Putting Women First: The Mujeres Creando Daycare of Dreams

24 Feb, 2015 | Laura Wotton

Social issues

It is 11AM on a Monday morning and twelve young children wielding plastic cars and picture books totter about in the brightly coloured basement of the Virgen de Los Deseos. An array of animal cushions line the back wall and an overflowing ballpit captivates the young audience. It is the new year inscription day at the daycare and several mothers wait in the passage to collect their children from the first of the morning sessions.

‘I chose this daycare especially because it is run by professional psychologists who help the children develop’, explains one of these waiting mothers who enrolled her daughter the year before. ‘They make them feel comfortable so the children don’t want to escape and there are always educational projects and activities going on to keep them interested.’ The proof lies behind the swinging doors. Bearing an enormous grin and still clutching a bright blue ball, her daughter bursts through into the passageway to greet her mother. 

Yet walking down Avenue 20 de Octubre, it’s difficult to imagine the gaudy red exterior of Virgen de Los Deseos as a daycare centre. Blackened window panes, a blood red pair of painted lips and a twisted mural of a crouching woman, give an air of seductive mystery to the place, until you cross its threshold into the quaint tea room within. 

Both the tea room and the daycare are run by Mujeres Creando, an anarcha-feminist group that seeks to expose entrenched gender prejudices in Bolivia. They do this mainly through protests, street art and broadcast media, and their message is clear: women are entitled to equal opportunity, opinion and sexuality. Whilst exercising these basic rights can be difficult in a patriarchal society, the organisation has put forth a set of initiatives that are proving to be revolutionary.

The pink house, though small, is vital to this operation. To some, it is a tearoom serving hot api and home-baked pastel; to others, a bed for the night when horrors at home become too much to bear. But the basement has even more to offer. A sign outside announces the return of the pink house’s third initiative, Mi Mama Trabaja, a feminist daycare service that promises mothers the chance to ‘reignite their dreams and desires in the everyday struggle for happiness’.   

A key member of Mujeres Creando, Rosario Adrian has been running the daycare since 2007. Her aim was to swiftly launch a scheme designed to salvage the careers and ambitions of women otherwise occupied in a round the clock daycare of their own. According to Rosario, the generalized vision of women as experts only in childcare and comercio informal is only a patriarchal imagining of ‘an overwhelmingly empty motherhood’. Since Rosario recognises that the generic ‘family nucleus’ is often just the mother, she designed a program that ‘allows women not just to work, but to grow, to gain some autonomy, to do things, including helping other women’ she explains.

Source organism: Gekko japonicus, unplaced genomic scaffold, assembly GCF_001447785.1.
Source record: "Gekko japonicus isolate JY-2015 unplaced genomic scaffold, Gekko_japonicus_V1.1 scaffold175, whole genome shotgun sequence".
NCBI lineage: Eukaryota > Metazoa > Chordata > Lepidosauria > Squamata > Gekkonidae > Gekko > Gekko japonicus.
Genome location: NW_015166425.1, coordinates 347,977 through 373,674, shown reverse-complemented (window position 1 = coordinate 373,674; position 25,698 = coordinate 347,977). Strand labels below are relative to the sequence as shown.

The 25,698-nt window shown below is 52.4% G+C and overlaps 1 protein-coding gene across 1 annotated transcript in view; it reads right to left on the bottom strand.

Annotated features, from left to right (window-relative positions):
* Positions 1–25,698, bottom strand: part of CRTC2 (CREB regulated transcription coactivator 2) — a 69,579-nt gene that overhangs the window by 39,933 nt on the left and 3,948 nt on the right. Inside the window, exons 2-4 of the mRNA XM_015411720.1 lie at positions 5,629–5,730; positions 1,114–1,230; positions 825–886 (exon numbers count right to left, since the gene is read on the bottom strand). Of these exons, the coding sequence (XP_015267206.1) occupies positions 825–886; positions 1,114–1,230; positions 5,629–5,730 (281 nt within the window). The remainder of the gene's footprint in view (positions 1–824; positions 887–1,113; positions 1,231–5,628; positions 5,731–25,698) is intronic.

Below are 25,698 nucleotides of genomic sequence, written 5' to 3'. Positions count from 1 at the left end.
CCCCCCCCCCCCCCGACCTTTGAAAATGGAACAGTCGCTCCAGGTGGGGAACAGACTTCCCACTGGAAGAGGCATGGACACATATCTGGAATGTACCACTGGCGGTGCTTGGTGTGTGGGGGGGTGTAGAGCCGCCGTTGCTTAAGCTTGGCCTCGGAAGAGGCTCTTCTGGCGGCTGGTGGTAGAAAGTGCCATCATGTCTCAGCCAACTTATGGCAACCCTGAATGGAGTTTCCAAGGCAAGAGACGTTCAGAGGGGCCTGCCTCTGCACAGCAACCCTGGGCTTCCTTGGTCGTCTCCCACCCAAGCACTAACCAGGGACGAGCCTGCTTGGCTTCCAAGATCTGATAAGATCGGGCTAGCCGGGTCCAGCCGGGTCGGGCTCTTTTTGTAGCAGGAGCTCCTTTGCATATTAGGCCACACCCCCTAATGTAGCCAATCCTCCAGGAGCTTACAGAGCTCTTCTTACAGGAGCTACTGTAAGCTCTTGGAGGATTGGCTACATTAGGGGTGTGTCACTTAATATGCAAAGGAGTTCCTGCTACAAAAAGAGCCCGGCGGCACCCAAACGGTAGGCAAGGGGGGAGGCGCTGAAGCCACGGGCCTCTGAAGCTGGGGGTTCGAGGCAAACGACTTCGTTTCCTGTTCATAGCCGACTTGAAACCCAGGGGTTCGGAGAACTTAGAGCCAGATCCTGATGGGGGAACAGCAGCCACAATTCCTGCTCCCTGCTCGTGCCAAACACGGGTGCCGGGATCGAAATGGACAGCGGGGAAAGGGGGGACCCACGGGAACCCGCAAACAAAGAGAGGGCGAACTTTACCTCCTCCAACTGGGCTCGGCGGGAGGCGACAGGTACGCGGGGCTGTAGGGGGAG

The daycare is a self-sufficient scheme, independent of government funding and with independent women at its core. Painted ceiling to floor in colourful murals, it is less a parking lot for children than a fully-equipped activity centre that promises educational, emotional and physical support for all those who enroll. ‘It is a place where children can go to find respect and affection’ says Rosario, ‘sometimes they fight amongst themselves but they have to learn how to deal with these situations’. 

Part of what makes Mi Mama Trabaja special is that the daycare operates as ‘Un servicio social’, where the mothers are seen as ‘mujeres solidarias’, who bring tea and cake to workshops, provide emotional support for each other and, at times, assist one another financially when ends don’t meet. Alongside the center’s daily activities, the staff encourages responsible parenthood by setting up workshops for mothers and fathers involved. 

As the name of the organization suggests, Mujeres Creando injects creativity into all of its initiatives, including the daycare. The educational materials they use are clever and original. Here, racial, social and sexual prejudices are brought up daily only to be broken down, as children are educated about the realities of the adult world and other topics usually delayed until later in the school curriculum. Turning the pages of one the books used at the center, Barbara Cole’s ‘Mamá puso un huevo’, I was struck by its frank illustration of sex, the playful illustrations of ‘Mamá’ and ‘Papá’ unphased by this social taboo. 'Sex and sexual relationships are important to an early understanding of our own bodies', says Rosario, ‘protecting children from what is natural is only a detriment to their teenage years.’ 

The cost of the service is marginally higher than that of state-sponsored daycares, but cheaper than private alternatives. The only difference, Rosario says, is that what they have to offer is priceless. Working morning, day and night, each staff member is professionally trained, well-equipped with pedagogical tools, and many are accredited psychologists. Their aim is to instill in children a basic understanding of social issues “by dismissing violence, and deconstructing the cultural prejudices that exist on the television and in society in general’. Since children at the daycare are aged between two and five and at an impressionable stage of their development, this early education is intended to help change their attitudes as adults in the future. 

The team is small, but their ambition is great. Now in its ninth year, Mi Mama Trabaja remains true to its initial purpose: supporting vulnerable women, readdressing maternity and developing the educational potential of generations to come. It is, as Rosario concludes, ‘A safe place, a warm place, a place of education’.



Make a comment